We address these issues using multiple particle-based simulation methods, with emphasis on classical molecular dynamics. Enhanced sampling techniques are systematically used to calculate, e.g., binding free energies and transition rates for rare events. Ab initio methods are used to parameterize new compounds for classical simulations.
Area of interest: Force pathways in proteins
Project Title: Investigating mechanical deformation and force-dependent pathways in proteins using molecular dynamics simulations
Researchers: Chuanfu Luo (post-doc), Ana Bergues Pupo (post-doc), Ana Vila Verde, Reinhard Lipowsky
Supervisors: Ana Vila Verde and Reinhard Lipowsky
In collaboration with: Kerstin Blank (MPIKG)
Project description: Proteins in vivo are often under significant mechanical stress, which affects their conformation and conformational fluctuations. These changes will affect the proteins’ ability to carry out their function, e.g., the enzymatic turnover rate or the stability of a multi-protein complex. At present, however, the molecular mechanisms by which force is transmitted within or between proteins are not understood. Such knowledge is critical to understand how the response of proteins to mechanical force depends on the intensity, the direction or the application point of the force. In this project, we will address this general problem by using atomistic molecular dynamics simulations to investigate the effect of mechanical forces on two categories of proteins: enzymes such as lysozymes, and complexes of three proteins such as trimeric coiled coils, see Figure 1. The project will involve learning advanced simulation techniques to enhance sampling of configuration space.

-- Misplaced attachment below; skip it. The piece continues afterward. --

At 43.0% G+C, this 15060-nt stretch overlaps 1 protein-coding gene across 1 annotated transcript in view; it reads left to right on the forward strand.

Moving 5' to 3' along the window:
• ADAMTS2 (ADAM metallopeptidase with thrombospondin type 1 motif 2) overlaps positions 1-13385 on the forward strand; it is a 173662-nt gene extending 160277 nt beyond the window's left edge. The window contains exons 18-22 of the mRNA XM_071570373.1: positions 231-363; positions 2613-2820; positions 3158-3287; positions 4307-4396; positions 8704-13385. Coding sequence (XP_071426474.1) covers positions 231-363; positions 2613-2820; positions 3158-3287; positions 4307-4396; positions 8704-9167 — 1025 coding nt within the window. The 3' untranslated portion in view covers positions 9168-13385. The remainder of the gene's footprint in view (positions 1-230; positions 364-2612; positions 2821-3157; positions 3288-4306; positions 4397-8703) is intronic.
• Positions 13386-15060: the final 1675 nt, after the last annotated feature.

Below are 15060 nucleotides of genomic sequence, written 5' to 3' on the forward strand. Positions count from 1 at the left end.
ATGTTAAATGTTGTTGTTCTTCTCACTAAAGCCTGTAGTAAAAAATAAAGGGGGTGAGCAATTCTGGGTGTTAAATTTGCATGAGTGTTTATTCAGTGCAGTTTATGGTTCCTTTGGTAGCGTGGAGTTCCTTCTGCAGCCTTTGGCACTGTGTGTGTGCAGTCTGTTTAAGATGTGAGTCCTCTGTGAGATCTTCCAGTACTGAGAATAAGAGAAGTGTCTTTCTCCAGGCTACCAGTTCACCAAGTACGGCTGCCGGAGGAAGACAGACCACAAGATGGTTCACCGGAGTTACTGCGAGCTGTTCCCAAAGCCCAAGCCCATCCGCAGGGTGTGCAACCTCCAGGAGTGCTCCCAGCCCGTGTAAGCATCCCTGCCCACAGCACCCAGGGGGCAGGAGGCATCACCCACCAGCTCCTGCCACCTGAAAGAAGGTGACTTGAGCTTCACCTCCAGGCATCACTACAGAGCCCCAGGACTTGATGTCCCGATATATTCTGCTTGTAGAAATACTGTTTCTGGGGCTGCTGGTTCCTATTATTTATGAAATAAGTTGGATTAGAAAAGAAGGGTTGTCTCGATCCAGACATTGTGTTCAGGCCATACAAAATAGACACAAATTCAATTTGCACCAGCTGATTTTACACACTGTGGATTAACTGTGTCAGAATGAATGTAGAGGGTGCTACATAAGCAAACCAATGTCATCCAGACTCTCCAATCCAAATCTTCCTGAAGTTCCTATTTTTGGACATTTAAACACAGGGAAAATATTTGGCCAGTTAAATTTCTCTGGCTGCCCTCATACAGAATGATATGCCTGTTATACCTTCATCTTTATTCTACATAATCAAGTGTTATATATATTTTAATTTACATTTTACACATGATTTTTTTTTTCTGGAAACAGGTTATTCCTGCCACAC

The simulation studies will be pursued in close collaboration with the experimental group of Kerstin Blank at our Max Planck Institute, where atomic force microscopy and single molecule fluorescence experiments will be carried out on the same proteins with the same focus on force-dependent pathways.
Area of interest: Water and ions
Project Title: Investigating the effect of ions and ion pairs on water structure and dynamics
Researchers: Ana Vila Verde, Reinhard Lipowsky
Project description: Reports from ultrafast pump-probe spectroscopy experiments suggest that densely charged ions such as magnesium and sulfate have a long range effect on water dynamics, cooperatively slowing down water rotation beyond what would be expected from a simple additive model; similar experiments also indicate that even in 1:1 salts, monovalent cations affect the rotational dynamics of the water shell of their counterions. These claims defy evidence from other experiments, which suggest that the effect of anions and cations on water is limited to their first hydration shell and is largely additive. We address this on-going controversy by using classical atomistic molecular dynamics simulations and polarizable models to investigate the dynamics of rotation of water in solutions of salts with high and low charge density.